When Connie Hsu read the first few pages of Shannon Hale’s graphic memoir Real Friends, she said, “I felt seen. I was feeling all those insecurities I had when I was younger. Within those 25 pages all those feelings from my childhood came back, and I thought, ‘There is something so special here.’ ”
That was shortly after Hsu had come to Roaring Brook Press as a senior editor, in 2014 (she was recently promoted to editorial director). She acquired the book for First Second, Roaring Brook’s graphic novel imprint, and both Real Friends, published in 2017, and its sequel, Best Friends, published in 2019, went on to become bestsellers.
First Second will publish the third book in the trilogy, Friends Forever, in August 2021 with an announced first printing of one million copies. LeUyen Pham is the artist for all three books, and PW is exclusively revealing the cover of Friends Forever here for the first time.
Neither Hale nor Hsu initially planned for a trilogy, but as they worked on Real Friends, Hale kept bringing up other incidents from her life. “Shannon really digs deep into her childhood trauma,” Hsu said, “and she’s not shy about being raw and honest with her emotions, so each book is hard for her.” Although Hale was reluctant at first, she did decide to do a sequel. “While she was writing the second book, we started talking about whether or not we would address things like body changes, boys, the world around you changing so quickly and you feel kind of stuck in place,” Hsu said, “and she said, ‘Well actually, that happened in eighth grade more than in sixth grade.’ And so that snowballed into the third book.”
While Real Friends and Best Friends were created for middle-grade readers ages eight to 12, Friends Forever is pitched at ages 10 to 14. “Eighth grade is a really hard time,” Hsu said. “You’ve got some kids who are more advanced physically, you have some kids who are acting more mature or doing more adult things, like making out, or [forming] early relationships, and there are scenes of kids drinking, which might be shocking for some parents.”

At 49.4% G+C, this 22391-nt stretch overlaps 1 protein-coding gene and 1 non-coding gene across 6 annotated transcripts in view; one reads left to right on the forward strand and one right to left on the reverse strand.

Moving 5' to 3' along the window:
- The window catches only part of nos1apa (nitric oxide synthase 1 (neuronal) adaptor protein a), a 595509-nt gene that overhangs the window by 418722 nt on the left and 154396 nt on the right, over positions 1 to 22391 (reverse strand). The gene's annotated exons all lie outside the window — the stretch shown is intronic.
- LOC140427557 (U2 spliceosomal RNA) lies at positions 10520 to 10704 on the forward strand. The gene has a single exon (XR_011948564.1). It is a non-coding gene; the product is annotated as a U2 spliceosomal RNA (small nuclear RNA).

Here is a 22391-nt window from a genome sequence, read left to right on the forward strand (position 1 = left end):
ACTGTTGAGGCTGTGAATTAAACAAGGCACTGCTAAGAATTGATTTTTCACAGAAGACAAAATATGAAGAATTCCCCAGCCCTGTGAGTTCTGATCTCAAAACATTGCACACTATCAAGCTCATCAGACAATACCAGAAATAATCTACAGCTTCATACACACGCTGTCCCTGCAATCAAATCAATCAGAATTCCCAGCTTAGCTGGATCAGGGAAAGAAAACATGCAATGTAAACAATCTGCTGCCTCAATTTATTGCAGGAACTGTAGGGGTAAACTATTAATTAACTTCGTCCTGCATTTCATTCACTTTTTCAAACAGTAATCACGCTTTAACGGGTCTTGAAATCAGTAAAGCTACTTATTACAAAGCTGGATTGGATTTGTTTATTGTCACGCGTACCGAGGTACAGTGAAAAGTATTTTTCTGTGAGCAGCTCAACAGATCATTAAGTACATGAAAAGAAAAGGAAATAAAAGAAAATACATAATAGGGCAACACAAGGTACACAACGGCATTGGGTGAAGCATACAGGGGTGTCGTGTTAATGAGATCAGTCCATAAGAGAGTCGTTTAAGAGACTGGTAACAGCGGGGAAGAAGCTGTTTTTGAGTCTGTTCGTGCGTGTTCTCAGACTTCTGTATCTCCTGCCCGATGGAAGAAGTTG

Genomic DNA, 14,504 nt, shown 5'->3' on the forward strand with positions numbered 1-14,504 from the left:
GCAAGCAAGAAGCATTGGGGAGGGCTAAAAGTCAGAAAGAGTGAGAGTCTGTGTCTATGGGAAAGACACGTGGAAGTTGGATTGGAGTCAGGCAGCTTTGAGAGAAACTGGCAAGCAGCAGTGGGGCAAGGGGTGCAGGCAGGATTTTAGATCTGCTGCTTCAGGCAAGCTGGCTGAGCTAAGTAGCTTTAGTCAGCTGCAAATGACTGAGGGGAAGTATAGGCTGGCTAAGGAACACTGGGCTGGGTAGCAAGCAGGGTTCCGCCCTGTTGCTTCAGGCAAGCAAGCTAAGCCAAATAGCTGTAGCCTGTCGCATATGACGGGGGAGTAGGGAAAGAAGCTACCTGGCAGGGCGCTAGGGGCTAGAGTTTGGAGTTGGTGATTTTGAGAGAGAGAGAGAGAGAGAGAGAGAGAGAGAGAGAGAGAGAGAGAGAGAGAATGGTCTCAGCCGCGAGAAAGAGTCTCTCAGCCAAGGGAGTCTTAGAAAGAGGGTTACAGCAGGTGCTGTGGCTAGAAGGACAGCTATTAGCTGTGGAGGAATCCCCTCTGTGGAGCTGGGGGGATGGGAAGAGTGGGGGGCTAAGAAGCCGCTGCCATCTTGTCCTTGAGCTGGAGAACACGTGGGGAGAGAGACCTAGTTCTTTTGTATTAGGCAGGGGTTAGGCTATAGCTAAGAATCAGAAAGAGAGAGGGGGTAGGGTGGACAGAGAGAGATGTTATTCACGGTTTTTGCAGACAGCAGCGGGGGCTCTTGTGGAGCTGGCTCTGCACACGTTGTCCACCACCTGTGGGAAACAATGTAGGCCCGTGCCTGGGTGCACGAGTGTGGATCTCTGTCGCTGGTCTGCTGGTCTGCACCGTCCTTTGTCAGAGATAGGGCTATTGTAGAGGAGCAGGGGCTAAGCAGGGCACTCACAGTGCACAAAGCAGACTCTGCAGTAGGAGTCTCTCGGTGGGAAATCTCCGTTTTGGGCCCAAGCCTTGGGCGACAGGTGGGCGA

While Real Friends was about bullying and Best Friends was about anxiety, Friends Forever is about depression. “I am interested in seeing how Friends Forever will be received,” Hsu said, “especially in its depiction of depression in the life of a child where there is nothing obviously wrong. I think that’s where the communication often breaks down between children and adults, when it’s easy to say ‘You shouldn’t feel this way. I deny your emotions because there’s no reason to feel this way. Just be happy.’ ”
Some parents have left negative reviews for the earlier books on Amazon and Goodreads, saying their child shouldn’t be exposed to such painful subjects. Hsu disagrees. “You cannot protect your child from life,” she said. “I was really wowed by how Shannon wasn’t afraid to be honest about what a kid actually goes through and how they would feel and how they react.” Indeed, other reviewers said the books were helpful in opening conversations on tough topics.
It was Hale who recommended that Pham be the artist for Real Friends; the two had previously collaborated on the Princess in Black series, and Pham had been enthusiastic when Hale showed her the beginning of Real Friends. “Over the course of the books they have done together they have become best friends,” Hsu said, “and it’s eerie sometimes how LeUyen, without much direction from Shannon, will recreate scenes and characters that are accurate to Shannon’s memory.”
Hale is the writer of Goose Girl, Princess Academy, and the Wonder Woman graphic novel Diana: Princess of the Amazons, so she has an extensive following among young readers. In addition, Hsu thinks the Real Friends books have something special of their own. “I think it’s a combination of an appealing art style, strong covers that tell you a bit about the story and the character, and then once you read the book, authentic characterization and an engrossing story,” she said. “It’s a hybrid, but I really think it’s the strength of the way Shannon tells the stories that brings the readers to the book.”
Hsu is enthusiastic about graphic novels; she had read the award-winning First Second titles Anya’s Ghost and This One Summer before coming to Roaring Brook, and when she arrived at Macmillan she specifically asked to acquire graphic novels for the imprint. What impresses her is the way that authors such as Raina Telgemeier have built audiences over time. “You generally think that the first-year sales are going to be the biggest,” she said, “but Raina has just kept growing and growing, and with subsequent graphic novels, people were going back to her previous books, and it became a giant market.”
That’s true for lower-profile graphic novels as well as bestsellers, Hsu said. “What’s wonderful is even the graphic novels that don’t necessarily hit the [bestseller] list are selling consistently, are building and building, and that’s beautiful to see too. The hunger is there, and we are feeding it. That hunger is voracious.”
Friends Forever by Shannon Hale, illus. by LeUyen Pham. First Second, $21.99 (paper $12.99) Aug 31 ISBN 978-1-250-31756-8